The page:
Meaning of the Resurrection

To continue with the previous post, in the highest heaven, wherein one is a child of God and is a full-fledged member of His family, it is possible to trade off love for power and vice versa, while fully preserving one’s intellect.

A physical equivalent is that an object with a mass can be converted into its rest energy, becoming thereby pure energy; and can possibly coalesce back into a material thing.

So, one can “expand” his being fully into love and subsist in everyone and everything while forsaking the ability to manipulate matter; or one can “solidify” and acquire a body, trading off for this feature some ability to indwell in things by love.

This is done by the blessed at will, as per their enjoyment.

Before the Incarnation and before the Resurrection, souls did not acquire new bodies upon death. Did they therefore exist as pure love? Surely not. Christ had not yet come, and neither, therefore, had the Holy Spirit. So, they must have existed as ghosts, unable to exercise any power over anything; unable even to move! Imagine how your life would be if you were suddenly completely paralyzed yet remained conscious. It (1) would be a horror, and (2) would drive you insane. I’m serious; you’d end up 100% psychotic in no time.

Consequently, the souls of the dead could not have been conscious. They were sleeping, in what is often referred to as the Limbo of the Fathers, the difference being that all the separated souls were there, not just the righteous, and none were in hell.

What Jesus did for us was awaken these souls, gave them lightsome new bodies in whatever lower heaven they ended up, and prepared them for new adventures in this world.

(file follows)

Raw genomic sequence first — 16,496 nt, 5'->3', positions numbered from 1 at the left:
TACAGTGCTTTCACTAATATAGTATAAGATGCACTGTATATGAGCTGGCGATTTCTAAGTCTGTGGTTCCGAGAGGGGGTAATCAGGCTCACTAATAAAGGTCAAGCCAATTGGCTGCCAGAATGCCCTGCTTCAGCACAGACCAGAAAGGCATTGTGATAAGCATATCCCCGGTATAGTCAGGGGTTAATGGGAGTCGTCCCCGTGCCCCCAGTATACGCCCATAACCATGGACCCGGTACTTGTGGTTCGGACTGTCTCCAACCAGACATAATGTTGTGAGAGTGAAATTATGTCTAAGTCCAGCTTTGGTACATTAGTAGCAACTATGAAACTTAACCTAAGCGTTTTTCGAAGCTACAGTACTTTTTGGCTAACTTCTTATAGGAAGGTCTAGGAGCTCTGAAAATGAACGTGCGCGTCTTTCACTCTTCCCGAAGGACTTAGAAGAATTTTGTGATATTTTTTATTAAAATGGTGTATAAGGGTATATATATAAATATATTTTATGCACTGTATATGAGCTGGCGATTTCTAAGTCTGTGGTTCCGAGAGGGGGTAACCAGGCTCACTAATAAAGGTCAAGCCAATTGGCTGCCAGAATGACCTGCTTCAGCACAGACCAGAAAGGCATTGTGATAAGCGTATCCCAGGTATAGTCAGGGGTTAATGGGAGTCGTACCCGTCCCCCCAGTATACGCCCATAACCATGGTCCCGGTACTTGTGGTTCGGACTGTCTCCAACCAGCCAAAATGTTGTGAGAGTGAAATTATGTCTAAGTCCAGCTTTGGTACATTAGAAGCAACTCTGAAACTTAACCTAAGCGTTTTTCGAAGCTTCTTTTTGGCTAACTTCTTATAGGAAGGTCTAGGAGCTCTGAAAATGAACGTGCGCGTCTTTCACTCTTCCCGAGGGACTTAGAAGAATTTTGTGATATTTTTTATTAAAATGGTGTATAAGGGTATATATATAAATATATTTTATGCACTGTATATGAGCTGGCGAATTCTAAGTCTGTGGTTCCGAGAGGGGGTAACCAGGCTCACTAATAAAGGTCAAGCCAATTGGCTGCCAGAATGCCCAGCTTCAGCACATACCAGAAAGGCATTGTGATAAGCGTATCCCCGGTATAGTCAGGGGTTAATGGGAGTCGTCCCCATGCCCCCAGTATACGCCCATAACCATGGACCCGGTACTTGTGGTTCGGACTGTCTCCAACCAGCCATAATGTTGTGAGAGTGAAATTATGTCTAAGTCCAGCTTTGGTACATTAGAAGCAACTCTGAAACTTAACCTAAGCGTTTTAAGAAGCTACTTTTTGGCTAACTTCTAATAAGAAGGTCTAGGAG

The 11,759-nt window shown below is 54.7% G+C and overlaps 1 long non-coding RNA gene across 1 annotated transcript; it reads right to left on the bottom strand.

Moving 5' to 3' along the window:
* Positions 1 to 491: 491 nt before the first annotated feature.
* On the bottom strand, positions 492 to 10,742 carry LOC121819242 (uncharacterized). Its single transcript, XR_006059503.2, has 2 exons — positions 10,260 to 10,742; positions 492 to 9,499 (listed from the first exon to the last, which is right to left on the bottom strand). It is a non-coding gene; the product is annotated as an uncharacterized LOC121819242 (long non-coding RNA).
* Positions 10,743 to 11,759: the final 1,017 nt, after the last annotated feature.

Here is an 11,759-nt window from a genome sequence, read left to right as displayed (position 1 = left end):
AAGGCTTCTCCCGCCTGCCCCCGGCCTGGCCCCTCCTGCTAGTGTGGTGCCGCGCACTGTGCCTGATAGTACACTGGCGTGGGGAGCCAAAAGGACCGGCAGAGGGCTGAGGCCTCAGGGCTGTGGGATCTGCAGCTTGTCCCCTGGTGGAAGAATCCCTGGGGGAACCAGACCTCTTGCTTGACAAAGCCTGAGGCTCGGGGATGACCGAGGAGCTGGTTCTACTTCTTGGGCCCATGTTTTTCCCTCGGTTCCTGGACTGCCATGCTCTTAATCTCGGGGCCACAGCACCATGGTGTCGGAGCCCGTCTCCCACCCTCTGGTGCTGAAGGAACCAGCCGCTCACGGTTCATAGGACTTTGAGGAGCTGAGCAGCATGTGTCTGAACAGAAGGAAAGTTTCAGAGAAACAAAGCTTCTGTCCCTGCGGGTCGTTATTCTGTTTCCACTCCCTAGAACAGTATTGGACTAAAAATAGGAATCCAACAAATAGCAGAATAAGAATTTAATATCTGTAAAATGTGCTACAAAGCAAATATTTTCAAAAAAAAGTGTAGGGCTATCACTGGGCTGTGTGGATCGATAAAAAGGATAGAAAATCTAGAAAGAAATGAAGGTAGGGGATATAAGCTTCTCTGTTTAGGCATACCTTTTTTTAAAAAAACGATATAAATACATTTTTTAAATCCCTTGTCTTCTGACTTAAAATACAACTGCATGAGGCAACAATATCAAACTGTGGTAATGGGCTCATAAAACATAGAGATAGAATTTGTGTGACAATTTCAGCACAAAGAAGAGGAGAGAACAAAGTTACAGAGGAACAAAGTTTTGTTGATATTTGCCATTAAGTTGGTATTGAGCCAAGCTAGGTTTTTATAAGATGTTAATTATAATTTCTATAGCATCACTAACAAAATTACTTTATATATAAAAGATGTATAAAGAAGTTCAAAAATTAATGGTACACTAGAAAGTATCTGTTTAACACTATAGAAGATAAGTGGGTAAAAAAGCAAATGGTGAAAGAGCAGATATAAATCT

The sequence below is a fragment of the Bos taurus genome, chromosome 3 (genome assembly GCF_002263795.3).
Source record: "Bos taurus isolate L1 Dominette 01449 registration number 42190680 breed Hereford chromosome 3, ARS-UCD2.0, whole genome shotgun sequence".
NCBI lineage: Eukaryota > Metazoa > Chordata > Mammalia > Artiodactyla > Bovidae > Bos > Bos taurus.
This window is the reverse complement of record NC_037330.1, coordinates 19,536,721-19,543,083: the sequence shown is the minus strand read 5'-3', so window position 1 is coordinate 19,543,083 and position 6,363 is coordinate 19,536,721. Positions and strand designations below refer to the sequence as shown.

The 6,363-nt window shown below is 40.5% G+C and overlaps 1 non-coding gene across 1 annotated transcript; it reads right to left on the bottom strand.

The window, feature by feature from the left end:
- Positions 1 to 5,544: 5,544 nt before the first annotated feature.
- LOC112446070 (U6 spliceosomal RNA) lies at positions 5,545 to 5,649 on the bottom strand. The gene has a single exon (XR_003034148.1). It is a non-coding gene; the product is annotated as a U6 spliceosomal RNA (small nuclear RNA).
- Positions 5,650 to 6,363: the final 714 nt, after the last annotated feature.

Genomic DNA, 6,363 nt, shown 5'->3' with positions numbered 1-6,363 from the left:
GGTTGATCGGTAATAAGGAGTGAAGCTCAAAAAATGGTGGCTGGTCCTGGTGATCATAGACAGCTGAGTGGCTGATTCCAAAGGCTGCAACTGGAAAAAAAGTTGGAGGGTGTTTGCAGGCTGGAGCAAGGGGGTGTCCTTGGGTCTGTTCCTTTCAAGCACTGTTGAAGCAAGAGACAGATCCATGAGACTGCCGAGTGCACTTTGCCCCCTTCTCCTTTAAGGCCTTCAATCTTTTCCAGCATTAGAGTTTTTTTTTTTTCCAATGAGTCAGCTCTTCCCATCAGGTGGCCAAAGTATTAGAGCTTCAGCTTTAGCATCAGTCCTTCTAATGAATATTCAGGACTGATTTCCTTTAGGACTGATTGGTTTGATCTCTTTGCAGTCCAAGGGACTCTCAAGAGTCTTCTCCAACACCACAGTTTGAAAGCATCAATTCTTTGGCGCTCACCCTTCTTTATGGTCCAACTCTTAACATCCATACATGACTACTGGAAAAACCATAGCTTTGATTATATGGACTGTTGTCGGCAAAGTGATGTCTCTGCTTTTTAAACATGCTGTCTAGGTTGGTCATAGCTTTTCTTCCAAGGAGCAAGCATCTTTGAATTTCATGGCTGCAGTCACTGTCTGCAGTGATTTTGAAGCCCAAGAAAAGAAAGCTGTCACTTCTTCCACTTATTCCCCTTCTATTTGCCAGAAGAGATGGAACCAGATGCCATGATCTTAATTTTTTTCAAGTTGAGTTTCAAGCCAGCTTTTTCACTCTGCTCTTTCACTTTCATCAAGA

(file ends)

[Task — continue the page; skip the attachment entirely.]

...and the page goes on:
Those who died after the Resurrection and those who die now get such bodies instantly upon death. If they are done here and qualify for the highest heaven, then in addition they acquire the ability to expand and contract as described.

Paradise vs. Heaven

Paradise and heaven are different manifestations of the same blessed life.

The difference is that in paradise one has a body, while in heaven he exists as pure love.

Paradise is the perfection of active life: beauty of the body, gracefulness of motion, effortless power over nature, guilt-free physical pleasures.

Heaven is the perfection of speculative life: one contemplates the mysteries of God.

As I pointed out before, this trade-off is fully under control of a saint. As a result, he can switch between the two happy places at will.

“Selfishness” and “Scarcity” As Sources of Private Property

Hume suggests that the cause of the institution of property is a combination of (1) “selfishness and limited generosity” and (2) scarcity of resources. If either failed to hold, there would be no need to distinguish between “mine and thine.”

Regarding (2), even if apples, say, are superabundant, once I pick one off a tree, I’ve mixed my labor with it, and it would need to count as “mine.” An attempt by another person to grab it while I ate it would be unjust. The same goes for air in my lungs and, most crucially, for the physical space my body occupies and my personal space. Further, maybe houses are plentiful, but only a few houses are on the beach, while most are not. There would be competition even within our Eden for such well-positioned houses.

Regarding (1), we might imagine a heavenly society marked by universal perfect charity. All people’s wills are intertwined into a single vine-and-branches, with each loving everyone else as strongly as himself, such that each person feels not only his own pleasure but that of the whole. Interpersonal utility comparisons could then be made as easily as ranking one’s own satisfactions by each person within his own heart. In such a society, Smith might labor not only to enjoy the fruits of his labor himself but also so that Jones can spend his money. Yet Smith still would enjoy the improved well-being of the whole union. We might indeed imagine all income going into a common storehouse, with distribution being made according to “need,” i.e., according to the single universal values scale. Thus, Smith may produce an apple, but if Jones wants it more than Smith, then Jones gets it. Smith, loving Jones, would still appreciate a stronger desire being satisfied, even if it’s not his own desire but Jones’. (It’s a weird, but once in paradise, you’ll get used to it.)

However, this alone does not obviate the need for private property in the means of production, as we’ll see in the next post.